What is the acceleration in an orbit decaying due to air resistance relative to one not decaying?

This answer to Is there an upper limit for the internal size of space stations? has this paragraph:

Finally, if you are stuck ["stranded" in the middle of a room in a space station filled with air], you are no longer affected by any decay in the space station orbit. The ISS changes speed, and thus altitude, because of the slight amount of air friction, and must be periodically boosted back up. Eventually the space station will come to meet you. The time scale for rescue would depend on the state of the earth's atmosphere and the shape and orientation of the station.

It got me wondering which way the space station would move relative to the floating astronaut inside it as direct effect of the drag, without anything getting "boosted back up".

It seems to me that the space station will in fact accelerate mainly forwards and slightly downwards at the same time, as it goes into a lower, faster orbit. But the cause is air drag which is a force acting backwards, and because of F = ma that means an acceleration backwards at least initially (I think). But for how long? An infinitesimal time? It seems to me that what makes it hard to think about is the continuous action of the drag.

My question is: What is the acceleration in an orbit decaying due to air resistance relative to one not decaying?

• Relevant: space.stackexchange.com/questions/12631/what-is-the-iss-drag says the acceleration is 0.656micrometers/s² at orbital altitude of 400km. But depends on stations attitude, space weather, solar sail alignment ...
– user40414
May 1, 2021 at 20:35
• The acceleration due to air resistance will accelerate the station backwards. The lower the station gets the greater the air resistance and the greater the deceleration May 1, 2021 at 22:11
• @Earthworm that's a great link! Readers should note that the variation of acceleration with solar activity covers a huge range, more than a factor of 10. There will also be day/night variations as well. How steady is the atmospheric drag force experienced by the ISS?
– uhoh
May 2, 2021 at 1:00
• @MatthewChristopherBartsh I added the title of the linked question for context, which is the possibility of getting stuck near the center of an extremely large hypothetical space station, not something like the ISS. If the directional acceleration is too low, the astronaut could get caught in an airflow whirlpool perhaps, slowly dehydrating until rescue or death. See Tiny emergency propulsive device if stuck floating in a large volume in microgravity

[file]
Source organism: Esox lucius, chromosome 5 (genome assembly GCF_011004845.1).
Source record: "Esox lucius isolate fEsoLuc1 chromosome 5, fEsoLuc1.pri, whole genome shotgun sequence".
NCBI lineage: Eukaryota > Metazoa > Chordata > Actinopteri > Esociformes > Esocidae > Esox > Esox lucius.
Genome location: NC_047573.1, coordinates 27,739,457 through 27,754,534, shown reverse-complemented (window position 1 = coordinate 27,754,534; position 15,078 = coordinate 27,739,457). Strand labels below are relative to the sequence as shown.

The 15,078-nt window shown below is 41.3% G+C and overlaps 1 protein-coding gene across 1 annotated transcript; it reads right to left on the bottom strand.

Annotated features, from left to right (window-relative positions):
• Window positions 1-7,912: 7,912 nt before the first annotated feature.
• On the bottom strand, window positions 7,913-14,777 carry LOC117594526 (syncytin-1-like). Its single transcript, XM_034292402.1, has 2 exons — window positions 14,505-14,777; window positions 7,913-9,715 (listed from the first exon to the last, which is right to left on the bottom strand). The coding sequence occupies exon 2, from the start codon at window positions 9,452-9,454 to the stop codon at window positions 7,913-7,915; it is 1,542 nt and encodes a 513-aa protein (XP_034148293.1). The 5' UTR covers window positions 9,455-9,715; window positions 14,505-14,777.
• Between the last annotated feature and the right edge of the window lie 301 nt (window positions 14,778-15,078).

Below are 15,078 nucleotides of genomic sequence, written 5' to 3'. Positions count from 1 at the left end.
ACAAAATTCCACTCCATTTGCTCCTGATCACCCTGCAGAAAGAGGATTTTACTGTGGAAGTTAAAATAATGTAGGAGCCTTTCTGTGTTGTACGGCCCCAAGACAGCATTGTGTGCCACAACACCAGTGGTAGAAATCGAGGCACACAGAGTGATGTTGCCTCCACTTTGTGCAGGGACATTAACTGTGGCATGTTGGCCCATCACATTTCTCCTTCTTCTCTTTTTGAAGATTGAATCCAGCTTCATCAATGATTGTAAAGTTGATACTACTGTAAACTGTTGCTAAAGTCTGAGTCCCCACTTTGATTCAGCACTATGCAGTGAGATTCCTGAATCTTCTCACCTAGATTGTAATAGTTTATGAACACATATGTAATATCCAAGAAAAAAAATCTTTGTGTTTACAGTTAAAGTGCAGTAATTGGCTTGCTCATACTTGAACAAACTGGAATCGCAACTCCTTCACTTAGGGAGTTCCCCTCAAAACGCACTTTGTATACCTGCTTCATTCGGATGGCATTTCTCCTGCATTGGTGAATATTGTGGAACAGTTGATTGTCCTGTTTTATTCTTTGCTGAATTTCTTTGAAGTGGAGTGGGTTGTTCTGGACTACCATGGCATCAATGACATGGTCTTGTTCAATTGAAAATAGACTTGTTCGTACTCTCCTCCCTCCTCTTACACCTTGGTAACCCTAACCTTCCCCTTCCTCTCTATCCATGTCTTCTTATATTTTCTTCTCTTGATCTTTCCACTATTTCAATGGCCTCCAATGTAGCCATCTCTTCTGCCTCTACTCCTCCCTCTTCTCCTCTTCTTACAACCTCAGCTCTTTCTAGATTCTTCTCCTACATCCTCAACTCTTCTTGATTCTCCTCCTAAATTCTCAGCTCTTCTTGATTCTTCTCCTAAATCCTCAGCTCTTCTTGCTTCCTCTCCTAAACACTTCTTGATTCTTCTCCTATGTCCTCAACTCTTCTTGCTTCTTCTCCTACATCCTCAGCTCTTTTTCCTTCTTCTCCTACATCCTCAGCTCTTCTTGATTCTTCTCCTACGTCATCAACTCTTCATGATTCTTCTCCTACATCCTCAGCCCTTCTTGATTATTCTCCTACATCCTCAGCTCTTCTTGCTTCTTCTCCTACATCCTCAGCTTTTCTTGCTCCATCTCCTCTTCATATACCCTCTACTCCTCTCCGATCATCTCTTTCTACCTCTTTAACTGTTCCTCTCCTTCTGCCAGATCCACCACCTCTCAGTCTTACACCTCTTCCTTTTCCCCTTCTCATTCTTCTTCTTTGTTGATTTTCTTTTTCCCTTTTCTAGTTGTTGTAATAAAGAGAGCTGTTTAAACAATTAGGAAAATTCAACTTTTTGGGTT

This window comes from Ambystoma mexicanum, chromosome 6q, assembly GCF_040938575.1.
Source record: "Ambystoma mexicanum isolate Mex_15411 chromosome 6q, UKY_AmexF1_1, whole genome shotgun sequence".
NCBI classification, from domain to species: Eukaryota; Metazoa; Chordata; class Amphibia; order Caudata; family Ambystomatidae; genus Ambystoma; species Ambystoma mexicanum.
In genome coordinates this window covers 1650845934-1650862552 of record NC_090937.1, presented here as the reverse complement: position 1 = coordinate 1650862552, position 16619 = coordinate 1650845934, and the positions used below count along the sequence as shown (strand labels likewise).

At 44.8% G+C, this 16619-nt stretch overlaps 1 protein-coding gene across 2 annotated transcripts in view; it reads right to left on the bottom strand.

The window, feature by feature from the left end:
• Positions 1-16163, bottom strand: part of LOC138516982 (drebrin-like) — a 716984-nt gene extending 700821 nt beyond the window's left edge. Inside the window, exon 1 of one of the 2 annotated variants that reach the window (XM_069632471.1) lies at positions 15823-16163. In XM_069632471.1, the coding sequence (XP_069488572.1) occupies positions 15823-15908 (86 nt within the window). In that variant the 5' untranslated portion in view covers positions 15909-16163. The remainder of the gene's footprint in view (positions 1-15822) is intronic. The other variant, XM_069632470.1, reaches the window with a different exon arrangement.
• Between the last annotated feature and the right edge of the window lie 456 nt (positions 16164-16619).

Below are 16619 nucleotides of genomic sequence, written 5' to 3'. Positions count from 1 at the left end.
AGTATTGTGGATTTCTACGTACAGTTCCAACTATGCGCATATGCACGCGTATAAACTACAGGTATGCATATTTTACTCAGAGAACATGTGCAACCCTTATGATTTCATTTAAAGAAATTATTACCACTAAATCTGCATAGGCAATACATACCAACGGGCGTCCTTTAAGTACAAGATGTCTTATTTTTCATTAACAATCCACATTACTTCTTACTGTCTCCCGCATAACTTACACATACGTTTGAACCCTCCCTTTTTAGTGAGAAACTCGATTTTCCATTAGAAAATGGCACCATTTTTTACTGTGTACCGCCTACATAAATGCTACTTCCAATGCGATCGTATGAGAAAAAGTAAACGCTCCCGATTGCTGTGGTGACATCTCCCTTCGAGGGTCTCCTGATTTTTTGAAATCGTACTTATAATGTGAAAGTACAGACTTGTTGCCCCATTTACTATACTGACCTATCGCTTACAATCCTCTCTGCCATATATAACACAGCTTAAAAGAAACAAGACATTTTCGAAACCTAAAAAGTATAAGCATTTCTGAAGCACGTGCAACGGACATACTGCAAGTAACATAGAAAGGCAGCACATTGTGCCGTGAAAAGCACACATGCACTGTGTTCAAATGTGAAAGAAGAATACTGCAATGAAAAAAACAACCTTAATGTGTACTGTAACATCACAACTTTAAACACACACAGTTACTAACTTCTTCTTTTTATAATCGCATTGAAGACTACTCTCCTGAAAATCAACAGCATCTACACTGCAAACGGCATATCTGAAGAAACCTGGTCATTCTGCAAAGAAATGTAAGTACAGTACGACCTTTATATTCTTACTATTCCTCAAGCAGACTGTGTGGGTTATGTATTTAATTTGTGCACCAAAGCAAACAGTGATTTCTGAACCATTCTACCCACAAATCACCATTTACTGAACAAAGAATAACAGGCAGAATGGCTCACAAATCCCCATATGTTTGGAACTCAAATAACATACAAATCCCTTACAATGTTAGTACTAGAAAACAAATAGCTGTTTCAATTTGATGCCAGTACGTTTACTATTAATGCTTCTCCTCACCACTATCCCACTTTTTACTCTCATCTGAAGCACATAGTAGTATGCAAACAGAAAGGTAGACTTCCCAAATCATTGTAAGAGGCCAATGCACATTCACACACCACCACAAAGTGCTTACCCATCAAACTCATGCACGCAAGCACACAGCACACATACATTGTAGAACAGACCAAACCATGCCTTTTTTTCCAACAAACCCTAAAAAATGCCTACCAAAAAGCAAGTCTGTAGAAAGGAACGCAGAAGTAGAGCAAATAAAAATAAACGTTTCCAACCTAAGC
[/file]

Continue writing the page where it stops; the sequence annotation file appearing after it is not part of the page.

– uhoh
May 2, 2021 at 1:01
• @uhoh An airflow whirlpool would be about the only thing that could cause anyone to get trapped in the middle of an air filled room. I hadn't thought of that. I wonder how such a whirlpool would work? May 2, 2021 at 2:41

1 Answer

But the cause is air drag which is a force acting backwards, and because of F = ma that means an acceleration backwards at least initially. But for how long? An infinitesimal time? What makes it hard is the continuous action of the drag.

Drag for the orbiting station is has the effect of a continuous rearward force acting on the station but not directly on the astronaut. So the station is constantly accelerating backwards relative to its contents.

This acceleration is minuscule, and not going to be noticed by the astronaut inside, of course.

It seems to me that the space station will in fact accelerate mainly forwards and slightly downwards at the same time, as it goes into a lower, faster orbit

The acceleration that makes the station go into a lower faster orbit is due to gravity, and gravity acts on both the astronaut and the station nearly equally. There's a small tidal force as the astronaut moves away from the center of mass of the station, tending to move the astronaut higher or lower in their orbit, which is of similar magnitude to the drag term.